Years must elapse ere I tread you again ;
Nature of verdure and flowers has bereft you,

Yet still are you dearer than Albion's plain.
England ! thy beauties are tame and domestic

To one who has roved o'er the mountains afar!
Oh for the crags that are wild and majestic !

The steep frowning glories of dark Loch na Garr.

TO ROMANCE.
PARENT of golden dreams, Romance !

Auspicious queen of childish joys,
Who lead'st along, in airy dance,

Thy votive train of girls and boys ; . This word is erroneously pronounced plad: the proper pronunciation (according to the Scotch) is shown by the orthography.

+ I allude here to my maternal ancestors," the Gordons," many of whom fought for the unfortunate Prince Charles, better known by the name of the Pretender. This branch was nearly allied by blood, as well as attachment, to the Stuarts. George, the second Earl of Huntley, married the Princess Annabella Stuart, daughter of James the First of Scotland. By her he left four sons: the third, Sir William Gordon, I have the honour to claim as one of my progenitors.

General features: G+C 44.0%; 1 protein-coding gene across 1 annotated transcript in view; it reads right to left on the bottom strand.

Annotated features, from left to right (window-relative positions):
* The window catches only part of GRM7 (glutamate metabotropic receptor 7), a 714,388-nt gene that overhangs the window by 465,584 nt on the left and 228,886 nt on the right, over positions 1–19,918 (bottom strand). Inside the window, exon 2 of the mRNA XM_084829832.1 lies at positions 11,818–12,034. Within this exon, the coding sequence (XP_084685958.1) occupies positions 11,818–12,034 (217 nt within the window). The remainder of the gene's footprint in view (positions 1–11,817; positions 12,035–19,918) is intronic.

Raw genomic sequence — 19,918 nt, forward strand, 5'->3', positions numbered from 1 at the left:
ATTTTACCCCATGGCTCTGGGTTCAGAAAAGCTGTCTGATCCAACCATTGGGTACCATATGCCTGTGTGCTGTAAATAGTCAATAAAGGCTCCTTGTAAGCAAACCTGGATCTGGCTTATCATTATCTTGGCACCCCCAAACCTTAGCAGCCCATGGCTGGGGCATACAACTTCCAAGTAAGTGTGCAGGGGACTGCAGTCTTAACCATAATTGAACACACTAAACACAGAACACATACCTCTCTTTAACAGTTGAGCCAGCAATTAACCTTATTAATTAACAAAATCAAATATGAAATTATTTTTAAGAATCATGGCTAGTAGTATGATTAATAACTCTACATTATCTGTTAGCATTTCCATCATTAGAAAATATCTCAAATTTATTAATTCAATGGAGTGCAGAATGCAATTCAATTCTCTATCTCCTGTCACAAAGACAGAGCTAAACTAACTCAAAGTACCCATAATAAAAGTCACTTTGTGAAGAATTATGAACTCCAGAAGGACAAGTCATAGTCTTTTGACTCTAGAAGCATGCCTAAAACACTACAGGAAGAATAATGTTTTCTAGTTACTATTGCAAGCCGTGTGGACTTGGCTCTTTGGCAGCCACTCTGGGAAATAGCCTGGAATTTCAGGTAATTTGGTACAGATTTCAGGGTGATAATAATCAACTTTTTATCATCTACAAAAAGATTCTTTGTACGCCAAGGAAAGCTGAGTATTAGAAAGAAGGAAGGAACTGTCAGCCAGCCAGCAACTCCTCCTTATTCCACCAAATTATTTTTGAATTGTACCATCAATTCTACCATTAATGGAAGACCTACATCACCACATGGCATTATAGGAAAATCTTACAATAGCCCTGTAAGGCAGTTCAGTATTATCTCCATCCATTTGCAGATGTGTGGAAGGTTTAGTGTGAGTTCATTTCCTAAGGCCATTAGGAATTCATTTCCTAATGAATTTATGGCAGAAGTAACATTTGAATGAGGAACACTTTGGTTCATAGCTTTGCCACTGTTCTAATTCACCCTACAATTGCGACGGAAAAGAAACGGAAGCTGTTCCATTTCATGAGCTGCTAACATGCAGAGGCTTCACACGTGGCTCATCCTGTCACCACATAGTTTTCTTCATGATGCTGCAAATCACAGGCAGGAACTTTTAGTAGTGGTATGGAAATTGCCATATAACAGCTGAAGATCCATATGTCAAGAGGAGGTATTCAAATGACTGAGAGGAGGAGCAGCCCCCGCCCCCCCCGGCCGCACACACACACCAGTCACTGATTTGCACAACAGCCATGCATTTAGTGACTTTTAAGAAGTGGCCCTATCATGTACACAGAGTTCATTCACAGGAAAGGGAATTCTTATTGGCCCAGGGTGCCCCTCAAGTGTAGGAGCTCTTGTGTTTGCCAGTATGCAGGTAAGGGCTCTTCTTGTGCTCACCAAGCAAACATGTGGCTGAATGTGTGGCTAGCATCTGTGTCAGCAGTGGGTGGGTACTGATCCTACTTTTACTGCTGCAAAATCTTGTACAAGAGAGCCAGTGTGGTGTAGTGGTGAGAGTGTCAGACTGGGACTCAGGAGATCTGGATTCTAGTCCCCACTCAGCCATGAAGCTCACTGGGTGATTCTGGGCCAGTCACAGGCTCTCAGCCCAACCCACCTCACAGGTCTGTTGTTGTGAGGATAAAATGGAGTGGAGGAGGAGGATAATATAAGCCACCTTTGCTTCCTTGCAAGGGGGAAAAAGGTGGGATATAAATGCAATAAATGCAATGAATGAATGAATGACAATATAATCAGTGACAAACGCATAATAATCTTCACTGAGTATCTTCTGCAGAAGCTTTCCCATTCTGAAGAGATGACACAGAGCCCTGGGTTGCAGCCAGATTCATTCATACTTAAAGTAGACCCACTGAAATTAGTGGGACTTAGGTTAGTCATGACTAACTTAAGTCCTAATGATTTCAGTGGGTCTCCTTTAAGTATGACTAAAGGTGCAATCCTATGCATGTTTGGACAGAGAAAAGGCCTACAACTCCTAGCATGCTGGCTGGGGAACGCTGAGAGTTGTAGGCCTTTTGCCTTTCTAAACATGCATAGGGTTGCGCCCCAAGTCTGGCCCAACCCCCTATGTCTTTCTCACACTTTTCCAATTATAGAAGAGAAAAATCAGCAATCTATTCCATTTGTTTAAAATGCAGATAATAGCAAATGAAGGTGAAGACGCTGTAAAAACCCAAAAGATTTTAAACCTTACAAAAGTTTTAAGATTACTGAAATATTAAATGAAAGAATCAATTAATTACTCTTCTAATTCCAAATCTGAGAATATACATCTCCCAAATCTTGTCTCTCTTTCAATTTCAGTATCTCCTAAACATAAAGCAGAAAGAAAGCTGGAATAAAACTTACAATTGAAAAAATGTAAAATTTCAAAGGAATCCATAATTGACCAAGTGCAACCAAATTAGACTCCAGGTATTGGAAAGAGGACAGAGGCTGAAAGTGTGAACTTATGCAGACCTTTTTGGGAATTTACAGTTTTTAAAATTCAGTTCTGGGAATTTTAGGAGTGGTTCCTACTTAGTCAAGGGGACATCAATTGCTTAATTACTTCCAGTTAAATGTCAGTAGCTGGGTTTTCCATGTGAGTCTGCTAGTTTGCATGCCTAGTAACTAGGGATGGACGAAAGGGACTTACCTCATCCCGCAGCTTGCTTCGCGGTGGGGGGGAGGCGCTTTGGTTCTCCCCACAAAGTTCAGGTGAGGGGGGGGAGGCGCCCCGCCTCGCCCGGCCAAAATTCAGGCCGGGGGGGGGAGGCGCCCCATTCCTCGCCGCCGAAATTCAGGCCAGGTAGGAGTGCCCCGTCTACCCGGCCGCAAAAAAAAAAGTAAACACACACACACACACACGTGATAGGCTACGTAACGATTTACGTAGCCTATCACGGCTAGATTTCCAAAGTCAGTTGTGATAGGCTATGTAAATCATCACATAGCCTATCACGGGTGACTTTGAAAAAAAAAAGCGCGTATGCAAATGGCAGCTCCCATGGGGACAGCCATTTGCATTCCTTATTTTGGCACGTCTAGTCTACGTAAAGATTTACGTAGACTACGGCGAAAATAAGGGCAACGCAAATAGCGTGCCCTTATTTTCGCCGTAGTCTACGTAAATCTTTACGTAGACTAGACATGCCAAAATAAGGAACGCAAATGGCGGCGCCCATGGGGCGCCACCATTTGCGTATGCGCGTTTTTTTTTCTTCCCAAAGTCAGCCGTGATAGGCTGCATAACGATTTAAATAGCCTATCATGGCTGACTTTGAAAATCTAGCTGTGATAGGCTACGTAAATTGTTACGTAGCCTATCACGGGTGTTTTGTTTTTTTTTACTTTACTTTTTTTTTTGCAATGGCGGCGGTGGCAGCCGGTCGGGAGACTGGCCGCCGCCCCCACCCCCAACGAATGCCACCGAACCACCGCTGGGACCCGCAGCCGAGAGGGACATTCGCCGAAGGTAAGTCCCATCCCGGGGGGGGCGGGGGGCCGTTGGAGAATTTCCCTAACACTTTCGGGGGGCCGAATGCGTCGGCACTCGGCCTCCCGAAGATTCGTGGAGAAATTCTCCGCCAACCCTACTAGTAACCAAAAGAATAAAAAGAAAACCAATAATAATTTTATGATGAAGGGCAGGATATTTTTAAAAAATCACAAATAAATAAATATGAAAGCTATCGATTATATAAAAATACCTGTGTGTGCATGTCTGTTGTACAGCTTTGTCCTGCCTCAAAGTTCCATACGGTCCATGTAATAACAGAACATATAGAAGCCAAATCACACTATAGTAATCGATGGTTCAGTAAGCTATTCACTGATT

# Whether any perished in the battle of Culloden, I am not certain ; but, as many fell in the insurrection, I have used the name of the principal action, " pars pro toto."

§ A tract of the Highlands so called. There is also a Castle of Braemar.

At length, in spells no longer bound,

I break the fetters of my youth;
No more I tread thy mystic round,

But leave thy realms for those of Truth.